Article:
Arthur Blythe, Alto Saxophonist of the Avant-Garde

Arthur Blythe Quartet at the Jazzfestival Berlin (1980) – Watch on YouTube

In the opinion of critic Chris Kelsey, alto saxophonist Arthur Blythe came close to bringing avant-garde jazz into the mainstream through a series of albums for “hype-heavy” Columbia Records. (From the 1960s through the early 1980s, Columbia always had great packaging; check out the album cover below for Blythe’s Lenox Avenue Breakdown.)

But Blythe was still too “out there” for a mass audience, according to Kelsey, and the label turned to its more palatable young star Wynton Marsalis. (Speaking about “out there,” I liked that a tuba was part of Blythe’s quartet.)

Still Blythe managed to bring a new edge to older, more familiar jazz compositions. He did so quite literally in In The Tradition, a 1979 album that included four songs from the 30s, 40s and 50s with two original compositions. Here’s a comparison of Blythe’s versions with famous earlier recordings.

“Jitterbug Waltz” – Fats Waller  & Blythe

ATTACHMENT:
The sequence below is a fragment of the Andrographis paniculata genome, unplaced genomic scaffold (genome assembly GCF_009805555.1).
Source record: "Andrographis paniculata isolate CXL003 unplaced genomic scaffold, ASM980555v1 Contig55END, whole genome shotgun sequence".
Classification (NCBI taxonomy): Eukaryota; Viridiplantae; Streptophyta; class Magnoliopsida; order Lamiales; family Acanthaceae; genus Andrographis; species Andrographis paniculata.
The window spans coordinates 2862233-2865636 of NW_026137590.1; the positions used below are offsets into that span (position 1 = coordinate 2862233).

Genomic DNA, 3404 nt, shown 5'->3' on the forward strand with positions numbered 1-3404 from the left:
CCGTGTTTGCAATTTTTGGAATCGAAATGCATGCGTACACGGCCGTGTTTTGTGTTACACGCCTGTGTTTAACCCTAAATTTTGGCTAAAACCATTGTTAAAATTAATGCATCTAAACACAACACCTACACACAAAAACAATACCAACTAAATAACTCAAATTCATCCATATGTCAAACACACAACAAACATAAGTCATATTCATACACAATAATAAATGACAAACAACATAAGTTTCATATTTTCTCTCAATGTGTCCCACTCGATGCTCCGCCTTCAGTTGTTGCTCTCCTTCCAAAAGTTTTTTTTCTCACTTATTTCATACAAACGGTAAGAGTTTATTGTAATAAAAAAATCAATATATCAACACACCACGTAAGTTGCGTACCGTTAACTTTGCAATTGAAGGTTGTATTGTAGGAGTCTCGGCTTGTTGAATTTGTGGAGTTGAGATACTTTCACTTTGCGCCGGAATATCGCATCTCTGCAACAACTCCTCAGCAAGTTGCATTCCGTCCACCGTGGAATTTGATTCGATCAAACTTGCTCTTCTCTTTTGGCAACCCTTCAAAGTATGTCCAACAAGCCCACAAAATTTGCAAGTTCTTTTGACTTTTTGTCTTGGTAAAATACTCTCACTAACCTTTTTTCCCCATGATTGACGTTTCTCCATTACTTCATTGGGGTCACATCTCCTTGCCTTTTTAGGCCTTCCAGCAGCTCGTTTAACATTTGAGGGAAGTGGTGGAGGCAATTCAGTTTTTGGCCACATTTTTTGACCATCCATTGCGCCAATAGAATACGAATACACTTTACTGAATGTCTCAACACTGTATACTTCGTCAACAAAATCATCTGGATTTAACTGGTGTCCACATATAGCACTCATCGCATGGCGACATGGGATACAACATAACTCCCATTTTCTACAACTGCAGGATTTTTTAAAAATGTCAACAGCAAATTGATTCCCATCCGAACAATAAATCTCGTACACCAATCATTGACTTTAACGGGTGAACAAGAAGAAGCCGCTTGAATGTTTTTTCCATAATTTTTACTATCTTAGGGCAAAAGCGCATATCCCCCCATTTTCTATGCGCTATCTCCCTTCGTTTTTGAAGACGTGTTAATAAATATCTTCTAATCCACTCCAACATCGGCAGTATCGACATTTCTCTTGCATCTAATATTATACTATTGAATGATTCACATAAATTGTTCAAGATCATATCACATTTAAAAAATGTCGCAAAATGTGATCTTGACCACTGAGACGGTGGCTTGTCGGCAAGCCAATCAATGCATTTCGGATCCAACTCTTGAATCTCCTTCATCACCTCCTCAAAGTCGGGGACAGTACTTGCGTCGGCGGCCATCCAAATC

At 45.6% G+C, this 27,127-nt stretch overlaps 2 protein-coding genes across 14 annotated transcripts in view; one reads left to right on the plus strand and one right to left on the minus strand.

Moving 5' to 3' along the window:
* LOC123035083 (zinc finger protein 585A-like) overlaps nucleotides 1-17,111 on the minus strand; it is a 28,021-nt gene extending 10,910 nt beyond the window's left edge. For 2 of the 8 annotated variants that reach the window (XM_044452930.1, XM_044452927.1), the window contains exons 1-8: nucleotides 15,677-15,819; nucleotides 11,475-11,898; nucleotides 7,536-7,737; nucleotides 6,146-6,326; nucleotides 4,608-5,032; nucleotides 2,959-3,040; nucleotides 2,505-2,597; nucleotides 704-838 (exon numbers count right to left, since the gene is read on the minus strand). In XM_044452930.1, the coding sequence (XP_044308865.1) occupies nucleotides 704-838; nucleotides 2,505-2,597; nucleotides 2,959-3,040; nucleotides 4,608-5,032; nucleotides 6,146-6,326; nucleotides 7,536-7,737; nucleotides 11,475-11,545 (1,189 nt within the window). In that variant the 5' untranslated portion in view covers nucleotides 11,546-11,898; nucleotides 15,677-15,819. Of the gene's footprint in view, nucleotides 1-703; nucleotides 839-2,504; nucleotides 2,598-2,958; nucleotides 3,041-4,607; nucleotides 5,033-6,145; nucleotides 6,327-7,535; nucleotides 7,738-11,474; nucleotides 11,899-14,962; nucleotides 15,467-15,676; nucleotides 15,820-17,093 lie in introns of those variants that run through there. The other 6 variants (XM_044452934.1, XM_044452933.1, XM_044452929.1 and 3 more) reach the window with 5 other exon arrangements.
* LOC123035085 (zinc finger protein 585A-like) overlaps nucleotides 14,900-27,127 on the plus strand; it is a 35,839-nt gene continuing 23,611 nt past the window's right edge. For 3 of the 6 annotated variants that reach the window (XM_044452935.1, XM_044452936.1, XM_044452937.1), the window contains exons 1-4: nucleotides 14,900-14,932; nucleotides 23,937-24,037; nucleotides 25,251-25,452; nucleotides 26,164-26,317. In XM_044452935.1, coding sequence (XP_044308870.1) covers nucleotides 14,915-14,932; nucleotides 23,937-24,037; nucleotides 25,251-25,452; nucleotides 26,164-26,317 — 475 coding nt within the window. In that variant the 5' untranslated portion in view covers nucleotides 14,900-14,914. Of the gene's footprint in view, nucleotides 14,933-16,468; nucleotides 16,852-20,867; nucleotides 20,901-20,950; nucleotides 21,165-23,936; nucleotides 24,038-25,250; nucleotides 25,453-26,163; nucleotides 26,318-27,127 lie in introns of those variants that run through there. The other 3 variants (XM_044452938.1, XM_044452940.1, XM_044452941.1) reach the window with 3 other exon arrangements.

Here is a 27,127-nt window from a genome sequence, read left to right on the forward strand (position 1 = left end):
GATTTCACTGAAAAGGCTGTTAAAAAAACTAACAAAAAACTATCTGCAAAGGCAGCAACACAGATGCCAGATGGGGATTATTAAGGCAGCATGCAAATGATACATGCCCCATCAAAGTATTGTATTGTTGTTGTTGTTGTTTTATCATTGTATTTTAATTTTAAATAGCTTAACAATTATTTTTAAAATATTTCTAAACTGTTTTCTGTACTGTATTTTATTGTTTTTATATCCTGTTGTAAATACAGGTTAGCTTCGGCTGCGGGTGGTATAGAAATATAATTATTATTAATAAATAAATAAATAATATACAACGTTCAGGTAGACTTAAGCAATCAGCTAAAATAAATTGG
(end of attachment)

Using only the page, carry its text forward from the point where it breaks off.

“Caravan” – Duke Ellington & Blythe

“In a Sentimental Mood” – Duke Ellington with John Coltrane & Blythe

“Naima” – John Coltrane  & Blythe

Arthur Blythe, July 5, 1940-March 27, 2017

“Lenox Avenue Breakdown” on Spotify

 

Misha Mengelberg, Jazz Pianist and Co-Founder of ICP Orchestra

Jazz in Haarlem (1960) – Watch on YouTube

Misha Mengelberg was an avant-garde jazz pianist whose influences included Thelonious Monk and Herbie Nichols. He recorded his own interpretations of both artists, but was also a prolific composer on his own. Along with Willem Breuker (reeds) and Han Bennink (drums), Mengelberg started the ICP (Instant Composers Pool) Orchestra in the 1960s. Performers would come and go from that group, but Mengelberg and Bennink were often at the core.